The fate of a bill to force pharmaceutical companies to disclose insulin data, register sales representatives and ultimately divulge their funding of patient organizations rested with Republican Gov. Brian Sandoval on Thursday.
The Democratic-controlled Legislature gave final approval to legislation that would put Nevada at the forefront of a national movement to rein in soaring prescription drug prices.
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It focuses on making public the sticker prices, profits and middlemen surrounding insulin sold in Nevada. America's three insulin manufacturers would face fines of $5,000 each day they fail to provide the data without explanation.
The proposed regulations are rivaled only by a recent law in Vermont asking drugmakers to justify certain price increases of 15 percent or more.
For two years, California legislators have been debating requiring drugmakers to give advance notice of price increases. The Nevada bill would mandate that pharmaceutical companies notify the state 90 days before making any changes to insulin prices.
Bill sponsor Sen. Yvanna Cancela, a Las Vegas Democrat, and supporters say transparency could prompt manufacturers to lower prices, and would allow diabetes patients to push back against their increasing costs at the pharmacy counter.
Drugmakers have come out in force against Senate Bill 265, primarily arguing that drug pricing and economics are much more complex than bill supporters claim and the regulations could ultimately backfire on patients.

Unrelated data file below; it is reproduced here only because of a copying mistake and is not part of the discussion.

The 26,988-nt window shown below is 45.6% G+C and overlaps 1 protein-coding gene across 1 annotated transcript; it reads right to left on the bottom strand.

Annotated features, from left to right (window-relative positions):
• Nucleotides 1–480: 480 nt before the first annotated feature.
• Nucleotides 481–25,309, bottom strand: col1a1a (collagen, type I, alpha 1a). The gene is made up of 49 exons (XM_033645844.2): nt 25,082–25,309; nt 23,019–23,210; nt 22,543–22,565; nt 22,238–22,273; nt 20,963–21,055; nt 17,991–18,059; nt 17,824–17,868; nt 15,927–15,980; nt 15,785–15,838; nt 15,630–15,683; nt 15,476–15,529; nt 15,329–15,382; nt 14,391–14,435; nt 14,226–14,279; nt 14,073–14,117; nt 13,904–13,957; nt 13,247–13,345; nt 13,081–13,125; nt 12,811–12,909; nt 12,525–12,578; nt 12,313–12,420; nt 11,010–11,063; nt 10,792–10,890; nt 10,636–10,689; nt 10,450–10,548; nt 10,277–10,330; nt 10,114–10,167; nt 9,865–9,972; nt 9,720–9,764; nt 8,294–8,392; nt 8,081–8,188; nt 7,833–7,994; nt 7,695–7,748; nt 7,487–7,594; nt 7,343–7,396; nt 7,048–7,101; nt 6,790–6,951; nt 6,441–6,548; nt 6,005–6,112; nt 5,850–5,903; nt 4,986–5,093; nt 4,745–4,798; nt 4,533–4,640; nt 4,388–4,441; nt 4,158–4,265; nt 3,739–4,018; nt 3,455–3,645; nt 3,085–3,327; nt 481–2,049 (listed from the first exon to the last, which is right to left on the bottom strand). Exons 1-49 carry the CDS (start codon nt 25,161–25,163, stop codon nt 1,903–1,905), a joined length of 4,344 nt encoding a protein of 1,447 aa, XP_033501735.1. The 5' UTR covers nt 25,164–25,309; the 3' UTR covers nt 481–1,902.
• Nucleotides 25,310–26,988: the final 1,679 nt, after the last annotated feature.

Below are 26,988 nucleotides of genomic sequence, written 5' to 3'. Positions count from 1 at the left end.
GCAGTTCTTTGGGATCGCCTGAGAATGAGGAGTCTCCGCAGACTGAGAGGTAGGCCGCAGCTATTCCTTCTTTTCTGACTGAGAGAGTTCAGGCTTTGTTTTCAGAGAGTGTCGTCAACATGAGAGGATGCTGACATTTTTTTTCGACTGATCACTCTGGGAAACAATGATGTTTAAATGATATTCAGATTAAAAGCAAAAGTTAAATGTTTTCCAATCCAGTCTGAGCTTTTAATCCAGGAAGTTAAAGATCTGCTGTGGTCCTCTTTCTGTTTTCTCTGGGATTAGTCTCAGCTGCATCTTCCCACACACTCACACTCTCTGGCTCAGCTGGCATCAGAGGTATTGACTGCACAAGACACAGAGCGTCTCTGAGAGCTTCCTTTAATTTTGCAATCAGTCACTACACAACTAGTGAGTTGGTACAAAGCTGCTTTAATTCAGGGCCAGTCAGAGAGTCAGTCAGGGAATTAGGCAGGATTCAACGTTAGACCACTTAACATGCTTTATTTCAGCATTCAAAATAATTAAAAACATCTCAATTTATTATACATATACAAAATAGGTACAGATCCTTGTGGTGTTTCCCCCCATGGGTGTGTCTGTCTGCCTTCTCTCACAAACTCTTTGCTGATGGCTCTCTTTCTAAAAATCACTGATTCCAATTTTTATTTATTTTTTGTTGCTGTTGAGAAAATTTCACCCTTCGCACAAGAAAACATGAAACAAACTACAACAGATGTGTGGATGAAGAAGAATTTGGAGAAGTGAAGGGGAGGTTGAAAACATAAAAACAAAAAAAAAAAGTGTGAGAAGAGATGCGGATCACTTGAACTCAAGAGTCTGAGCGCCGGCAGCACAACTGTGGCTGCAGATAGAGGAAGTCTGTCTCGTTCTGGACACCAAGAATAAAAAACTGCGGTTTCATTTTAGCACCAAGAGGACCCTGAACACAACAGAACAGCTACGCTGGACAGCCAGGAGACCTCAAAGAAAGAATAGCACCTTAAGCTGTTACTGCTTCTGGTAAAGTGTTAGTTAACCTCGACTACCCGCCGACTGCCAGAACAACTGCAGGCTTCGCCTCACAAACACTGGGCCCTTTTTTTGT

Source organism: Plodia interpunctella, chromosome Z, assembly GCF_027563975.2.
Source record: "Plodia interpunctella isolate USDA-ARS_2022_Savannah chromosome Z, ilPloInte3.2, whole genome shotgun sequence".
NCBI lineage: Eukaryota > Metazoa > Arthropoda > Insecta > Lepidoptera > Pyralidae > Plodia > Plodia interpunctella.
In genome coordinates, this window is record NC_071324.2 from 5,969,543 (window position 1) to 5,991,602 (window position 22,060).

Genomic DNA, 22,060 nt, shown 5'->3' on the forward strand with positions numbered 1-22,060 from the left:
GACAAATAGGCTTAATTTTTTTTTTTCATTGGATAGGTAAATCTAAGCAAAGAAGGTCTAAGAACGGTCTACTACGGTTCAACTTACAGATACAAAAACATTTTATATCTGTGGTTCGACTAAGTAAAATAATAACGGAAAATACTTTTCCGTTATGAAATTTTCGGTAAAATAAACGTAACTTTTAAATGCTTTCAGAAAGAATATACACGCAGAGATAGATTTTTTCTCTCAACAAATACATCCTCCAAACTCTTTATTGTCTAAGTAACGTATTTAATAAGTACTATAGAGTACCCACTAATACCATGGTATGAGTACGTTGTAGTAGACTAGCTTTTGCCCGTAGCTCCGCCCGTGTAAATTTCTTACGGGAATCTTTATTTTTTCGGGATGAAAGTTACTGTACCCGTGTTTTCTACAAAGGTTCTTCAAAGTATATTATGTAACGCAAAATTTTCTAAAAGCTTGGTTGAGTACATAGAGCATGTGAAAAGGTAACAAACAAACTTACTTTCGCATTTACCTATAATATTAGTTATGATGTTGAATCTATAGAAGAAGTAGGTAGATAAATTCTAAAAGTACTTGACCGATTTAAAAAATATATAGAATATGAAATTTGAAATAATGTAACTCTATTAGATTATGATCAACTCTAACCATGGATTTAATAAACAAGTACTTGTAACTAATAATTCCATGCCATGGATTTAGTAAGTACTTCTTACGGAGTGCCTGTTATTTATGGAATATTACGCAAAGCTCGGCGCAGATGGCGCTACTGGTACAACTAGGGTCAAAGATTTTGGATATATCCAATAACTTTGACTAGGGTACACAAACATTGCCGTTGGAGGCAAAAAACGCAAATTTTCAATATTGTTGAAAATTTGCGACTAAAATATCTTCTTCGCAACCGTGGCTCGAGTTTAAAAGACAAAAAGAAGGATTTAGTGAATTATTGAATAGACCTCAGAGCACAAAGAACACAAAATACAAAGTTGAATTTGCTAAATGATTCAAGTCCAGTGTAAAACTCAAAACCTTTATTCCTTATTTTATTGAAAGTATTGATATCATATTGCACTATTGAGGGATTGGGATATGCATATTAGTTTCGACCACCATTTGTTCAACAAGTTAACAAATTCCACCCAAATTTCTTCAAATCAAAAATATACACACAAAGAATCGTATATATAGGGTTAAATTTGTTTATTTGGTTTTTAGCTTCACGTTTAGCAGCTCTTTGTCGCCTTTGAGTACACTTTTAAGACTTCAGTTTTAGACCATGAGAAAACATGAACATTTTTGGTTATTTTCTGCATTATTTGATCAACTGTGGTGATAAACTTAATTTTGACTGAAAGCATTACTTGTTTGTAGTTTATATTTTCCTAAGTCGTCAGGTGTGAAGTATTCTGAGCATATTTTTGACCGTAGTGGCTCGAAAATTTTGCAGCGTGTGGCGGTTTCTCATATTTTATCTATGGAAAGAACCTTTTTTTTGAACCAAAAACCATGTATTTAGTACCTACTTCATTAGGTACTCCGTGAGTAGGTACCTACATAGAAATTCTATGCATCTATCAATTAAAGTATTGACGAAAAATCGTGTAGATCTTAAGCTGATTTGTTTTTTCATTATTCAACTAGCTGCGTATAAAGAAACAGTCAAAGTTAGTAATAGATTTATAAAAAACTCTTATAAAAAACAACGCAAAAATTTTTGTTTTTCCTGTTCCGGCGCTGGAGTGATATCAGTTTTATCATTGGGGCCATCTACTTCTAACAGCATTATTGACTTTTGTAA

Some Republican lawmakers echoed concerns about unintended market ramifications, including insulin shortages, before the Assembly's party-line 26-14 vote on Thursday.
"We are disappointed that the Nevada Assembly voted to put forth legislation that will do nothing to help patients afford their medicine," said Priscilla VanderVeer, spokeswoman for lobbying juggernaut Pharmaceutical Research and Manufacturers of America.
About one in every 11 Nevada residents had diabetes in 2014, similar to the national average that year, according to the Centers for Disease Control and Prevention.
A Las Vegas union of resort and casino workers behind the bill initially tailored it to medications that treat diabetes because the widespread condition represents one-fifth of the group's prescription drug costs. Representatives of Culinary Union 226 and the group's health plan also said they thought it could make the measure politically palatable for business-friendly lawmakers and the Republican governor.
The focus on insulin struck a chord nationally and has received an outpouring of support from patients as well as people who lost loved ones to diabetes across the country.
Seven Republican state senators voted for it last week.
In addition to the insulin-specific rules, all drugmakers would have to register sales representatives who market their prescription drugs in Nevada.
The proposal would also mandate that certain nonprofit organizations report donations from pharmaceutical companies, insurance companies or the middlemen who negotiate prices, called pharmacy benefit managers.